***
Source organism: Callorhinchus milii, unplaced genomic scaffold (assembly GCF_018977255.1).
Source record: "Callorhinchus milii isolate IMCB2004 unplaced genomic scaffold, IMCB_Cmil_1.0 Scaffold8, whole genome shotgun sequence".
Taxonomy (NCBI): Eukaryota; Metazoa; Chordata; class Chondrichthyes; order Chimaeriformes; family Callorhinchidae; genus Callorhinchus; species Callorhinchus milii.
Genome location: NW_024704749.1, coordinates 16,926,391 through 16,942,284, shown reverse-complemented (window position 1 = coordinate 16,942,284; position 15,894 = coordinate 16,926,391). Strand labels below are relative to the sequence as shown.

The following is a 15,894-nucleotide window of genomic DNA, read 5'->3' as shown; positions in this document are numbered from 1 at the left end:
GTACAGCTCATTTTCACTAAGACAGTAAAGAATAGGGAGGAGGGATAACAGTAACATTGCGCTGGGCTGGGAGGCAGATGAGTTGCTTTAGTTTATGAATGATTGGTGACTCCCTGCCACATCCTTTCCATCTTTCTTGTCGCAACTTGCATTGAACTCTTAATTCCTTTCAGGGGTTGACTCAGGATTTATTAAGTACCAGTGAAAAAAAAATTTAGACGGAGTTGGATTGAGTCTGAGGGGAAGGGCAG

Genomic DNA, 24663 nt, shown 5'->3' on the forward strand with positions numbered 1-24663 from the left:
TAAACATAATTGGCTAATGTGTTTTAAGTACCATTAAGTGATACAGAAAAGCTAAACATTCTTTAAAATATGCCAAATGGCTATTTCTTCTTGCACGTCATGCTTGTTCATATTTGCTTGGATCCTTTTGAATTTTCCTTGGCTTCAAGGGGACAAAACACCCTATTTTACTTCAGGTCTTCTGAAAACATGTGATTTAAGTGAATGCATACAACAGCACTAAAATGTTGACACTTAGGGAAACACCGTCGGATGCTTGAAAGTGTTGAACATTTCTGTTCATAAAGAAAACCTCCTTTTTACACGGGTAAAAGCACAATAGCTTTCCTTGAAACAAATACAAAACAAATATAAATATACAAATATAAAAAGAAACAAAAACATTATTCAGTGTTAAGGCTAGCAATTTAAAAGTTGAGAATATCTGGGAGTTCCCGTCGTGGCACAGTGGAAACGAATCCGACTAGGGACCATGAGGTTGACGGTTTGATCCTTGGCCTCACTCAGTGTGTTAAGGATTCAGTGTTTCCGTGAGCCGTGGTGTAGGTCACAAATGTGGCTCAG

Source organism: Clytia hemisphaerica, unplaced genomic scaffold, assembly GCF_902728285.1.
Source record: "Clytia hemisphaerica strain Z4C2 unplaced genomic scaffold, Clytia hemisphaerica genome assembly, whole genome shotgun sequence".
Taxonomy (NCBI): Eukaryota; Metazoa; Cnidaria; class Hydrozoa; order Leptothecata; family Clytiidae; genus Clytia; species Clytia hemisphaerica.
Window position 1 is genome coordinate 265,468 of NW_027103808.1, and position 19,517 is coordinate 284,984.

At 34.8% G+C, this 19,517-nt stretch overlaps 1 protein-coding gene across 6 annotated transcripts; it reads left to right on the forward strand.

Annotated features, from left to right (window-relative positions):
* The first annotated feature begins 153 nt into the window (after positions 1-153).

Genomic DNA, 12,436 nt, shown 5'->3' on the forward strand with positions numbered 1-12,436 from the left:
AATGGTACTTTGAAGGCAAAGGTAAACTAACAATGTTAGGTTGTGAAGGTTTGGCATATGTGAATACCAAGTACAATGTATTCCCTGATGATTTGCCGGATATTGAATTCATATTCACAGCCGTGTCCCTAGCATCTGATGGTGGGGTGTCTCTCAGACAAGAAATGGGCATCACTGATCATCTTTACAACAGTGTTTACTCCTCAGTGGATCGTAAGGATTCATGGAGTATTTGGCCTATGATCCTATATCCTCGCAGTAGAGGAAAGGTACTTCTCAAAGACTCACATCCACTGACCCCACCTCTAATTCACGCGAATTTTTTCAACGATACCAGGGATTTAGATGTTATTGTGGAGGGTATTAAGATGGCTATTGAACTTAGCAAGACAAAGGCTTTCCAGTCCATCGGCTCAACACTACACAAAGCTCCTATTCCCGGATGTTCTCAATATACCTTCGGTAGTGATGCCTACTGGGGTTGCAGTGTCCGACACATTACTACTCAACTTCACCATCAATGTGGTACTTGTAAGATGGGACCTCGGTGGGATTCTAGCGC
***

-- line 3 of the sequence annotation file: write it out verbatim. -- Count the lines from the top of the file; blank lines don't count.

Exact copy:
Taxonomy (NCBI): Eukaryota; Metazoa; Chordata; class Chondrichthyes; order Chimaeriformes; family Callorhinchidae; genus Callorhinchus; species Callorhinchus milii.